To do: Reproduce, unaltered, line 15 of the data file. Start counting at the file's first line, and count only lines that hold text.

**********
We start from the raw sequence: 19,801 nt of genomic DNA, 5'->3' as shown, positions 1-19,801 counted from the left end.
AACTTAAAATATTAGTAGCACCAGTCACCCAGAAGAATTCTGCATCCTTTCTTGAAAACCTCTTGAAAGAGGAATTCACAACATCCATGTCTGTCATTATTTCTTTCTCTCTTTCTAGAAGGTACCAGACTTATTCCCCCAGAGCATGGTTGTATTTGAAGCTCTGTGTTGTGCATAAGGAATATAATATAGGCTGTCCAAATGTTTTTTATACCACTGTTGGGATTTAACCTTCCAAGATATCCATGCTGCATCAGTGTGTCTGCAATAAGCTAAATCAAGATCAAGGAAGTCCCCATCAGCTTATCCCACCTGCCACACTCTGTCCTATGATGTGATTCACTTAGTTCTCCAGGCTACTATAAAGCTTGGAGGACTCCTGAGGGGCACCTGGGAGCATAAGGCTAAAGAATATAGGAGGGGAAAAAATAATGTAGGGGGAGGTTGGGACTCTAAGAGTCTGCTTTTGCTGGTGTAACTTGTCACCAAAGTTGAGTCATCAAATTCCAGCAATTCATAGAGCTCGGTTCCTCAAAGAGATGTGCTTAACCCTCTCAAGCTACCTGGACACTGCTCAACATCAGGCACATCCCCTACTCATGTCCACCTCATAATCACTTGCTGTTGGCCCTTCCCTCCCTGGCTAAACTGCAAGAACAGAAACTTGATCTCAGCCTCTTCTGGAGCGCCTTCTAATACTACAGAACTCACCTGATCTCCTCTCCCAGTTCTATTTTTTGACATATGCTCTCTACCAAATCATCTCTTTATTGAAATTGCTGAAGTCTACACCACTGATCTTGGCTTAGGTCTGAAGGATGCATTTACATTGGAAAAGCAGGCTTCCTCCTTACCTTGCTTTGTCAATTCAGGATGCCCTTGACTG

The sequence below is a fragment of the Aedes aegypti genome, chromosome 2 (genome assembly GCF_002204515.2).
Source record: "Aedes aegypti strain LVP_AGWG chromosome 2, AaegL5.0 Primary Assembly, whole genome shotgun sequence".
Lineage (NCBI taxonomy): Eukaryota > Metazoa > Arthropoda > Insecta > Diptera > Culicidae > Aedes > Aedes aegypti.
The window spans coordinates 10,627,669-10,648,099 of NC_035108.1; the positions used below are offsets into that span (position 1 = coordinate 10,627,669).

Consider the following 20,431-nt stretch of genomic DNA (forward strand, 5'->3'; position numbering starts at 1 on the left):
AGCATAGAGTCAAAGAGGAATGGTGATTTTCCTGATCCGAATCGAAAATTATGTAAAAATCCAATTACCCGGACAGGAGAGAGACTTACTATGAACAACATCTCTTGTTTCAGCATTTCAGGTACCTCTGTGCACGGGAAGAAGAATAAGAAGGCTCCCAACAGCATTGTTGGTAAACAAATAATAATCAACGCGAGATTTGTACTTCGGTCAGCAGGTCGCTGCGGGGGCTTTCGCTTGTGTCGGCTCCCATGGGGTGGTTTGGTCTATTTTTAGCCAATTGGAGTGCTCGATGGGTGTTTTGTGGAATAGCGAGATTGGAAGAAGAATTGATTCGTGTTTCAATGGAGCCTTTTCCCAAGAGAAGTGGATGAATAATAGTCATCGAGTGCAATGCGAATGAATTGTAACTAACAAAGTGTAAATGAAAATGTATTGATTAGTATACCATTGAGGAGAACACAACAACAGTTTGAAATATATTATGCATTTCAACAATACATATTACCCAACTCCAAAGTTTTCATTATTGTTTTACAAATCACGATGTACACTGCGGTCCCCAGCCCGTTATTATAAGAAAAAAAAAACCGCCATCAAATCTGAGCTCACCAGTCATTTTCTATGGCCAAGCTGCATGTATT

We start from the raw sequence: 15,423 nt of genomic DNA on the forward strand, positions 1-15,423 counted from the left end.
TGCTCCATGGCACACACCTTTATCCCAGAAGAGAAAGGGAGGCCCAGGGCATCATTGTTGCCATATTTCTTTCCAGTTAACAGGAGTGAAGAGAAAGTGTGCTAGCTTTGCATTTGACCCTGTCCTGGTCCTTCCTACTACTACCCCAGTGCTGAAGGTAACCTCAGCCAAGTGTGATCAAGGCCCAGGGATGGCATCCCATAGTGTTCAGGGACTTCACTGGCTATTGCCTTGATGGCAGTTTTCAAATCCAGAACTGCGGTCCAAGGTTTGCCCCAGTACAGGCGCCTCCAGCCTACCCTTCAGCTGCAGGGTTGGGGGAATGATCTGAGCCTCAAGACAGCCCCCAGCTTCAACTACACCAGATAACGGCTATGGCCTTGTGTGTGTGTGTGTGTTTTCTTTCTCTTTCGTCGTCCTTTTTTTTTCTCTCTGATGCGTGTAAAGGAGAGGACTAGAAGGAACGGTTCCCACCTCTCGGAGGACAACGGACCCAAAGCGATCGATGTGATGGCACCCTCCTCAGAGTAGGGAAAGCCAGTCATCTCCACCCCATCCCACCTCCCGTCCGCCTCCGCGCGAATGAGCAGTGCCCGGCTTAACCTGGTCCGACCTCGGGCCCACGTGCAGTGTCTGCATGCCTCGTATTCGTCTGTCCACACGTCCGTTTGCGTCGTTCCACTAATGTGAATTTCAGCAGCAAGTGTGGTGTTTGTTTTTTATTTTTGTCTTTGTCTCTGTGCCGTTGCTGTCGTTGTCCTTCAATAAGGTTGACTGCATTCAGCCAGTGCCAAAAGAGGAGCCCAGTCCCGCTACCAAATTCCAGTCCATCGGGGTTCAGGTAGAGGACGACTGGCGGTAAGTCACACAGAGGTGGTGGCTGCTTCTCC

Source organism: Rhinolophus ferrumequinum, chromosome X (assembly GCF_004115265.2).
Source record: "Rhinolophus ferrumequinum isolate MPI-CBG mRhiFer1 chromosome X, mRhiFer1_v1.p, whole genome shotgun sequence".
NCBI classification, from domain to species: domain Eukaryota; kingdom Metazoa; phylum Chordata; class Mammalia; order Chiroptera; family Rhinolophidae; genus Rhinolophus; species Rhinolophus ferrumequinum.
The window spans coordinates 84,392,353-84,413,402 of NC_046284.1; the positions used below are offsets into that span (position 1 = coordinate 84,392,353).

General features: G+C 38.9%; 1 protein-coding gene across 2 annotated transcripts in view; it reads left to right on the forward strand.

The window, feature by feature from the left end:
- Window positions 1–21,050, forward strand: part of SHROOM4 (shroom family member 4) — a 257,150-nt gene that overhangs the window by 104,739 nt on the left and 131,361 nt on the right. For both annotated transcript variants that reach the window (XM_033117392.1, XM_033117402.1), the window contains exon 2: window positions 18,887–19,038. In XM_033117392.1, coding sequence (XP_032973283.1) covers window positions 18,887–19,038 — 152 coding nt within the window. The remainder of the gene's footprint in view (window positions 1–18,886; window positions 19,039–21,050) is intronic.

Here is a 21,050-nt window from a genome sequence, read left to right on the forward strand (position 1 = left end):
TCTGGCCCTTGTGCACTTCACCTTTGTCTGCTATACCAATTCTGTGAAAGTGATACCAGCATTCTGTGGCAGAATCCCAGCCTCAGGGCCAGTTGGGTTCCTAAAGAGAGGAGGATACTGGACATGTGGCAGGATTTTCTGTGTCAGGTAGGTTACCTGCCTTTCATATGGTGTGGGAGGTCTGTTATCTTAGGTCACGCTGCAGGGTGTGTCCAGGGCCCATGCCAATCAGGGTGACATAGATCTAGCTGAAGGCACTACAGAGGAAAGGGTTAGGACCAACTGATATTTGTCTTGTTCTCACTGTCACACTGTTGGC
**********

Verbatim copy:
General features: G+C 38.9%; 1 protein-coding gene across 2 annotated transcripts in view; it reads left to right on the forward strand.